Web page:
Denver regrouped however, and during one stretch kept St. Cloud pinned in the defensive zone for over a minute and just missed a couple of chances from the slot, one of which hit the crossbar. Denver got a power play out of it, but was ineffective with the chance.

“Ryan gave us a chance to win tonight,” said Motzko. “We did get the 3-1 lead, but they had many chances to get back into it.”

St. Cloud got the two-goal lead at 13:54 when Morley, who was in the slot, got a pass from Daniel Tedescho and buried a quick wrist shot.

Denver again put on a lot of pressure, but couldn’t score. A boarding penalty to St. Cloud’s Nick Oliver gave Denver another chance, but the Pioneers were mostly ineffective. However, as the penalty expired, Joey LaLeggia got the puck at the left point and let fly a quick wrist shot that beat Faragher top corner glove side at 17:54.

“I made the one mistake, and LaLeggia made a nice shot,” said St. Cloud captain Nic Dowd. “That was my fault. Other than that, I thought the boys played really well. Faragher is our best PK’er, and he helped us out tonight.”

However, an early Denver penalty negated any momentum the Pioneers had, as the Huskies quickly capitalized. Dowd got the puck on the left side of the crease and got a quick shot off. Brittain stopped it, but the rebound went to Brittain’s left and into the crease. Dowd tapped his own rebound into the open net at 1:52 of the third.

“I think that we put ourselves in a good area,” said Dowd. “We were up by one on the road, and you can’t ask for too much more than that going into the third period. We’ve been in these situations a lot this year, and we’ve had a lot of one-goal games, and we’ve had a lot of games where we’ve had to come back in the third period.”

St. Cloud put the game away right after killing off another penalty. Kevin Gravel carried the puck down the right side and, just before going behind the net, backhanded a pass out to Jonny Brodzinski in the crease, who spun and shot it along the ice past Brittain at 13:29.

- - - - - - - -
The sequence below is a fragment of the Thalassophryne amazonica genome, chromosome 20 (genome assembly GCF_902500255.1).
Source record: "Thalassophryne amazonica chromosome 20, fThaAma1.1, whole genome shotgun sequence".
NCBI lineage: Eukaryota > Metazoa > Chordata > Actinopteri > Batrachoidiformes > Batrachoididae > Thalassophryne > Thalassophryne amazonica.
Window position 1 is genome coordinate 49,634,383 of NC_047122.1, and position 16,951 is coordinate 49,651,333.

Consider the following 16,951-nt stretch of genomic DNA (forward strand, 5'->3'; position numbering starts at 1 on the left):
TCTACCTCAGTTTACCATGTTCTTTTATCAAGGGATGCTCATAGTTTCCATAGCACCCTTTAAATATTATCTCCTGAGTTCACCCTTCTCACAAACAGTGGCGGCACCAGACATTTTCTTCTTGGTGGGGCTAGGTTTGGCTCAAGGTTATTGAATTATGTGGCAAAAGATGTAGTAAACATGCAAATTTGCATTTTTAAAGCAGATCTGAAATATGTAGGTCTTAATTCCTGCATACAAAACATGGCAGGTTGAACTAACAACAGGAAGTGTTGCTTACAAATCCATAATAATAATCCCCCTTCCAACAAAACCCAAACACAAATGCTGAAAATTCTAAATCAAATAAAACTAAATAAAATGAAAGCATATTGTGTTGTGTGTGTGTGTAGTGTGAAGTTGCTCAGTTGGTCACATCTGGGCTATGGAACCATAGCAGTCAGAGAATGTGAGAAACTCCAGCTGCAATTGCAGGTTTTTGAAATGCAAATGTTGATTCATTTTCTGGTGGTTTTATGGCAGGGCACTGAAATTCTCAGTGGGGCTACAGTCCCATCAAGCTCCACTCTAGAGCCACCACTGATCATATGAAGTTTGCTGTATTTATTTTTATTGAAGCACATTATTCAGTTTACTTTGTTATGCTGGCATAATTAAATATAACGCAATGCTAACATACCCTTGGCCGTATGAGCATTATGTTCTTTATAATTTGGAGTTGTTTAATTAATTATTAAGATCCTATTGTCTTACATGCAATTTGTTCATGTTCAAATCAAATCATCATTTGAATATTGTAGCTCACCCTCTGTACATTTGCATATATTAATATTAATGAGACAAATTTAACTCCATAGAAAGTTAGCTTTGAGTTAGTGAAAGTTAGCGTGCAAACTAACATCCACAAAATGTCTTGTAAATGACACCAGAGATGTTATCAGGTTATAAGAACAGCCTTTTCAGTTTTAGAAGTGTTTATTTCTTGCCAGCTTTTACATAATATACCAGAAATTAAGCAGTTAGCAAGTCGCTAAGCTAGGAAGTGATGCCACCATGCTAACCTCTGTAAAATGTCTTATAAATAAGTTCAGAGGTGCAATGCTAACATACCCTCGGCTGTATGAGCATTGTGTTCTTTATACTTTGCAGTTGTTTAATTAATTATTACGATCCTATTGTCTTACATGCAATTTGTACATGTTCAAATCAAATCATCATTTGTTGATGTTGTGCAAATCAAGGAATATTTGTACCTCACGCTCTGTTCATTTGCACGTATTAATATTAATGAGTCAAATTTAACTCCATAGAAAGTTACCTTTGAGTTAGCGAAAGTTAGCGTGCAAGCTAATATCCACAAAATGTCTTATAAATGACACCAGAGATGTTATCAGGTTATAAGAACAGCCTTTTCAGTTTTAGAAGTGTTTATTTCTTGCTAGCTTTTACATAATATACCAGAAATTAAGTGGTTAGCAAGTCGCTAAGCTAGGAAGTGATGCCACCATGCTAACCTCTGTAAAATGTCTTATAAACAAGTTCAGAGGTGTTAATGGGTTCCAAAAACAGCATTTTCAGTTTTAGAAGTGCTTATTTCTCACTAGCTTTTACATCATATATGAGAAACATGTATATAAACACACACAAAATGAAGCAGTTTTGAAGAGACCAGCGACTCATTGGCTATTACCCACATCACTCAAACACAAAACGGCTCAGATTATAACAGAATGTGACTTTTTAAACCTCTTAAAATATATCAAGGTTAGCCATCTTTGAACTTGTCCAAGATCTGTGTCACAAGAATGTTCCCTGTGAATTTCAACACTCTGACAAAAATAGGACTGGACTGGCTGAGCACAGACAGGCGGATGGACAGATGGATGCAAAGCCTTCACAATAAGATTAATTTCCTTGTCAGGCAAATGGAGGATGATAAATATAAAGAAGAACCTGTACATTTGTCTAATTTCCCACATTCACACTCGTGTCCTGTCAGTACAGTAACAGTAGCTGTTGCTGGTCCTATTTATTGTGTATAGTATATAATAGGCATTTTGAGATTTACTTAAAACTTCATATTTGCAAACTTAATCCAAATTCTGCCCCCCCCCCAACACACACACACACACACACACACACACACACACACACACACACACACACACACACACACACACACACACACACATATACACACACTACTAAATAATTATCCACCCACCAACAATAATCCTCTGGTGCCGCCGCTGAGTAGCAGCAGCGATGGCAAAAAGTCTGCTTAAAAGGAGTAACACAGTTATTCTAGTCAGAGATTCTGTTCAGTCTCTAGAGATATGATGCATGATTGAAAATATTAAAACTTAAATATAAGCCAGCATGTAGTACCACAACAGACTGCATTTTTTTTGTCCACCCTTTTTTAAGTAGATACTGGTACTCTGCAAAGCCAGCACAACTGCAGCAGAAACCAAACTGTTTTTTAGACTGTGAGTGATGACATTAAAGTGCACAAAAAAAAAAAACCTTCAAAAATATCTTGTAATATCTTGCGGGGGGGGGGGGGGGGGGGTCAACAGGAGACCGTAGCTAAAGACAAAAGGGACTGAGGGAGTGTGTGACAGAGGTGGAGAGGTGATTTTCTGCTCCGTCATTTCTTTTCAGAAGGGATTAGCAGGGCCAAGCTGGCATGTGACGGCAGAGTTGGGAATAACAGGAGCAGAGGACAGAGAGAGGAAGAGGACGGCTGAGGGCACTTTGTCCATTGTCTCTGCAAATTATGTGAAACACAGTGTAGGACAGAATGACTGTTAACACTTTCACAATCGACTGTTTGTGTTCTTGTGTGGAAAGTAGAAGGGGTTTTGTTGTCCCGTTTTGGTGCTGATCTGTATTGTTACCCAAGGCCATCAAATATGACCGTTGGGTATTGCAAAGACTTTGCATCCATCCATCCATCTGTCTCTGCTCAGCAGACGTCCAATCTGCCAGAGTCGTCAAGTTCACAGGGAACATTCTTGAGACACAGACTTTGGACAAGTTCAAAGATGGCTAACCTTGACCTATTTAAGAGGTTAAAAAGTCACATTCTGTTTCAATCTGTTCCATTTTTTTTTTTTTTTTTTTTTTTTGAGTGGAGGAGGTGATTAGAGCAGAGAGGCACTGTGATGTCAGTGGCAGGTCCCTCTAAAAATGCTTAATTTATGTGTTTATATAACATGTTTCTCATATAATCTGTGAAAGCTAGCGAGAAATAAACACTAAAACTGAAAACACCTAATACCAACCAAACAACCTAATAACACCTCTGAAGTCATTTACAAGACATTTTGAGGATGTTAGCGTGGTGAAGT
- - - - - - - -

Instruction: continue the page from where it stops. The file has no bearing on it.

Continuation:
“In parts we did (outplay them), but if you look at the whole of the game, we lost the resolve in the third period,” said Montgomery. “As soon as they went up 4-2, I thought we started getting out of character for our team. We took unnecessary penalties, we were taking longer shifts, and we have to learn that it’s a 60-minute game, and just because things don’t go our way, we didn’t have puck luck, if that’s what we’re thinking, we have to stick with it.”

St. Cloud piled on insult to injury at 17:31 when Gravel let fly with a slap shot from the left point that Brodzinski tipped past Brittain’s left pad.

Nolan Zajac got a last tally for Denver with 59.5 second left when he came down the right side and fired a quick wrist shot from the bottom of the right circle that hit Faragher and trickled in five-hole.

“We wanted to stop their defensemen from scoring, and all three of their goals were by defensemen, so we didn’t accomplish that,” said Motzko. “That’s how talented they are. We did make a conscious effort to do that.”